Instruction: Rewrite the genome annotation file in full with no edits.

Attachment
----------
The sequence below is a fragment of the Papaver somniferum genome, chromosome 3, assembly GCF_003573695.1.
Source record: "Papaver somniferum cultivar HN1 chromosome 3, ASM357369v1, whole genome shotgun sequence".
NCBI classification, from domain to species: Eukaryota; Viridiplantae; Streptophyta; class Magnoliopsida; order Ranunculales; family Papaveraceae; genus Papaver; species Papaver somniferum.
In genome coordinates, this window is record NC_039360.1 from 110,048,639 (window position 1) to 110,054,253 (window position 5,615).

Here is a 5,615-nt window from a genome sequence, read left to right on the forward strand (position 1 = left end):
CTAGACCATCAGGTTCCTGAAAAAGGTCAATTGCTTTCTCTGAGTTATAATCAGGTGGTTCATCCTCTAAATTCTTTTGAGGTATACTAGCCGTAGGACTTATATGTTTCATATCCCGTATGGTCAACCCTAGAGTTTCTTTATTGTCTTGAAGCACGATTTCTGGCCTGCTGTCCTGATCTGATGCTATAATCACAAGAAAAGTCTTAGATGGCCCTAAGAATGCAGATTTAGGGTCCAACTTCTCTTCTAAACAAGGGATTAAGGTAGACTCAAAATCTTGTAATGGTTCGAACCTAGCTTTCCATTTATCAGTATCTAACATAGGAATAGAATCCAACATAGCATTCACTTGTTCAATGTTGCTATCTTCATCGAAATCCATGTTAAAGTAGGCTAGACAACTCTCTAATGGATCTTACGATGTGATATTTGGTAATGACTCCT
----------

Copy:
The sequence below is a fragment of the Papaver somniferum genome, chromosome 3, assembly GCF_003573695.1.
Source record: "Papaver somniferum cultivar HN1 chromosome 3, ASM357369v1, whole genome shotgun sequence".
NCBI classification, from domain to species: Eukaryota; Viridiplantae; Streptophyta; class Magnoliopsida; order Ranunculales; family Papaveraceae; genus Papaver; species Papaver somniferum.
In genome coordinates, this window is record NC_039360.1 from 110,048,639 (window position 1) to 110,054,253 (window position 5,615).

Here is a 5,615-nt window from a genome sequence, read left to right on the forward strand (position 1 = left end):
CTAGACCATCAGGTTCCTGAAAAAGGTCAATTGCTTTCTCTGAGTTATAATCAGGTGGTTCATCCTCTAAATTCTTTTGAGGTATACTAGCCGTAGGACTTATATGTTTCATATCCCGTATGGTCAACCCTAGAGTTTCTTTATTGTCTTGAAGCACGATTTCTGGCCTGCTGTCCTGATCTGATGCTATAATCACAAGAAAAGTCTTAGATGGCCCTAAGAATGCAGATTTAGGGTCCAACTTCTCTTCTAAACAAGGGATTAAGGTAGACTCAAAATCTTGTAATGGTTCGAACCTAGCTTTCCATTTATCAGTATCTAACATAGGAATAGAATCCAACATAGCATTCACTTGTTCAATGTTGCTATCTTCATCGAAATCCATGTTAAAGTAGGCTAGACAACTCTCTAATGGATCTTACGATGTGATATTTGGTAATGACTCCT